Differentiating between irreversible dementia and dementia that results from a medical condition involves a process of systematic elimination. Doctors often start by looking for conditions that are most readily correctable. If these possibilities can be eliminated, then more serious, irreversible dementiassuch as Alzheimer's diseaseare considered.
The presence of reversible disorders can complicate the diagnosis of irreversible forms of dementia. In these instances, diagnosing and treating the concurrent condition can provide a clearer view of any problems that persist.
The first step in diagnosis is a thorough medical history and physical examination to identify any vision, hearing, cardiovascular, thyroid, or other disorders. Although checking for these conditions might seem unnecessary, they often go unrecognized in older adults and can have a significant effect on memory.
For example, heart failure (a decrease in the heart's ability to pump blood) may impede mental functioning by reducing the amount of blood circulating to the brain. Recovering from cardiac arrest or heart bypass surgery also can affect memory. Research suggests that about 50% of people who undergo heart bypass surgery experience a decline in cognitive function.
The cognitive problems were believed to be related to the heart-lung machine used during the surgery. However, several studies have found that a newer type of heart bypass surgery called "off-pump" bypass (which does not require the heart-lung machine) did not reduce the risk of adverse cognitive changes.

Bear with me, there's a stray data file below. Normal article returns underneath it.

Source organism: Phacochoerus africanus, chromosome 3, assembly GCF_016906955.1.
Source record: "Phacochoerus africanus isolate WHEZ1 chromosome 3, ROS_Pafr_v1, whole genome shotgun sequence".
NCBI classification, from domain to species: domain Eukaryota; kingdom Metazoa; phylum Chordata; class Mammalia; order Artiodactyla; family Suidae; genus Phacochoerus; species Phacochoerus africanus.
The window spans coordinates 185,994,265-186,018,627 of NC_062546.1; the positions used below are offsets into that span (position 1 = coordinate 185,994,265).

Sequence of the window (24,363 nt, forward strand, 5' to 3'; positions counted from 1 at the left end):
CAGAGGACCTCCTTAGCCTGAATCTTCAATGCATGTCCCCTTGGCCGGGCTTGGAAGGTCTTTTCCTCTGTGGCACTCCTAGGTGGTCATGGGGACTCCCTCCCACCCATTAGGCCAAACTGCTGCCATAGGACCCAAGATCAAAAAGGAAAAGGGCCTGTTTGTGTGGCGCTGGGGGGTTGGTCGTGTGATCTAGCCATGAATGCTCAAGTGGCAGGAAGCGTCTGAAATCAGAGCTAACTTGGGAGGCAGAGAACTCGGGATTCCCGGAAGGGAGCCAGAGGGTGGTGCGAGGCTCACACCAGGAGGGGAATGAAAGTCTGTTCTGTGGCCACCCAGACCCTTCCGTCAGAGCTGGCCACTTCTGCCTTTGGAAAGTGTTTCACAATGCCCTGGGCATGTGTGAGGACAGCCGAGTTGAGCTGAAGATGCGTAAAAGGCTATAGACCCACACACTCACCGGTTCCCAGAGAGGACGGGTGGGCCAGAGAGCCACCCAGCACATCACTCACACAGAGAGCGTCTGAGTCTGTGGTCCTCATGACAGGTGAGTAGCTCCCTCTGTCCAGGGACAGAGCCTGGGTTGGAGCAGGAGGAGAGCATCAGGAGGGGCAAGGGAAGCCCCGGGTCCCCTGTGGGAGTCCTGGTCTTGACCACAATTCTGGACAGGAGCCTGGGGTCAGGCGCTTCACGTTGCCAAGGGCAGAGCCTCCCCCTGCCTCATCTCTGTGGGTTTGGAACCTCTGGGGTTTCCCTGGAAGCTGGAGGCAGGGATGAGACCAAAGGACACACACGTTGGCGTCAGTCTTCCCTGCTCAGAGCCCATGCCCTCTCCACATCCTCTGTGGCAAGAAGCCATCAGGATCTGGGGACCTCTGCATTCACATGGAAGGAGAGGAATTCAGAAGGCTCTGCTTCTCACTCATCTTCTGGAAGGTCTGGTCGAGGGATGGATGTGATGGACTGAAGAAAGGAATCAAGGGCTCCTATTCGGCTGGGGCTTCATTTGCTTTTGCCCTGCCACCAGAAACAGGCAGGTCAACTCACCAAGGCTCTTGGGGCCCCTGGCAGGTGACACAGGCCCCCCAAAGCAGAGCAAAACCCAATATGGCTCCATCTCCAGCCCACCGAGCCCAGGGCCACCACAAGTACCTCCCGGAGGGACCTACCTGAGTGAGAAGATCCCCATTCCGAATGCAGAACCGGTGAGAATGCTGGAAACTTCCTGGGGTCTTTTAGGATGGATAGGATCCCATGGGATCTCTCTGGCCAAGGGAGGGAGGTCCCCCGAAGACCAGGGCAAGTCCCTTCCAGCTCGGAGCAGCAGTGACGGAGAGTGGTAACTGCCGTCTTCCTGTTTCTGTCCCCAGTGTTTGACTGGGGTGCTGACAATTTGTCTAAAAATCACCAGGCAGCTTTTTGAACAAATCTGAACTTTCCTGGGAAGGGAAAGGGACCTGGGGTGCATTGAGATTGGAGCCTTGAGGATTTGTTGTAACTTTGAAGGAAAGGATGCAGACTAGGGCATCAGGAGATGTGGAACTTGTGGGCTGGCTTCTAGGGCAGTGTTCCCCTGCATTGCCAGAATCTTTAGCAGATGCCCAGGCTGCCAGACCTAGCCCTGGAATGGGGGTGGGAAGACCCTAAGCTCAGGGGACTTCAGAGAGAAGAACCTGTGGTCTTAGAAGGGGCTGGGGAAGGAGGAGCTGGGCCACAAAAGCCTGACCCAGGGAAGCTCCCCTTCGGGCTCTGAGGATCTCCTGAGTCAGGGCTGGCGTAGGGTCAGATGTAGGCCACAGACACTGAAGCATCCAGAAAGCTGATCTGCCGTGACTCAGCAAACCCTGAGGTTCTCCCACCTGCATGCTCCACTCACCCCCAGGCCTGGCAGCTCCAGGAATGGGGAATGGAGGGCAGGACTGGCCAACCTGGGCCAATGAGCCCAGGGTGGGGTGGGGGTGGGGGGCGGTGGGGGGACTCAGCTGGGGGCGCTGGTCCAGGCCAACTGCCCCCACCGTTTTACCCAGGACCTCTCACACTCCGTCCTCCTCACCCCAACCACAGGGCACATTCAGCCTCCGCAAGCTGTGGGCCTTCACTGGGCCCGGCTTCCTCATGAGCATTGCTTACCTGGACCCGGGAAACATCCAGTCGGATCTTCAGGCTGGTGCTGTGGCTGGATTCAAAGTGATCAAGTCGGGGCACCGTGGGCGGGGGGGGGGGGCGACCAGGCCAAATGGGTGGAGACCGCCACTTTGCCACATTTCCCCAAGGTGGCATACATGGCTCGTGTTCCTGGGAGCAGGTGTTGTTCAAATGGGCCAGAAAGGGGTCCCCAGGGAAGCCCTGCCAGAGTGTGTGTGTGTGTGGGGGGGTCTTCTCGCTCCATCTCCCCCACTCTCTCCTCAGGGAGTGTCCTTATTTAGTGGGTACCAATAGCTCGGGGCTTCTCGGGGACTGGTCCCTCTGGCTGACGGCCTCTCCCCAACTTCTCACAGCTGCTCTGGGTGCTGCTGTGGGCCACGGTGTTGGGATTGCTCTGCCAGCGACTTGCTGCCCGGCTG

Mental status tests, such as the Mini-Mental State Examination, the Short Test of Mental Status, or the Cognitive Capacity Screening Examination, are given to check for any general cognitive impairment. The Clock Drawing Test and the Time and Change Test are two other simple tests for dementia. All of these tests take just five to 15 minutes to complete and can serve as a baseline for comparison should further testing be necessary.
The medical history should include an interview with a family member or close friend. This type of interview can be crucial because someone close to the patient knows the individual's previous level of functioning and can help the physician determine whether cognitive deterioration has occurred.
The American Academy of Neurology recommends the following tests in the routine evaluation of a patient with suspected dementia:
- complete blood cell count
- electrolyte levels in the blood (potassium, sodium, and chloride)
- blood levels of glucose (sugar), urea nitrogen, and creatinine
- blood levels of vitamin B12
- liver function tests and thyroid function tests
- depression screening
A routine evaluation would not include single-photon emission computed tomography (SPECT), genetic screening, or testing for a variant form of the apolipoprotein E (APOE) gene that significantly increases the risk of developing Alzheimer's disease. Testing for syphilis or performing a lumbar puncture to check the spinal fluid for biochemical "red flags" (markers) of Alzheimer's disease would only be done in special circumstances.
The American Academy of Neurology maintains that the usefulness of positron emission tomography (PET), genetic markers for Alzheimer's disease (other than APOE), and biochemical markers for Alzheimer's disease in cerebrospinal fluid is not known at this time.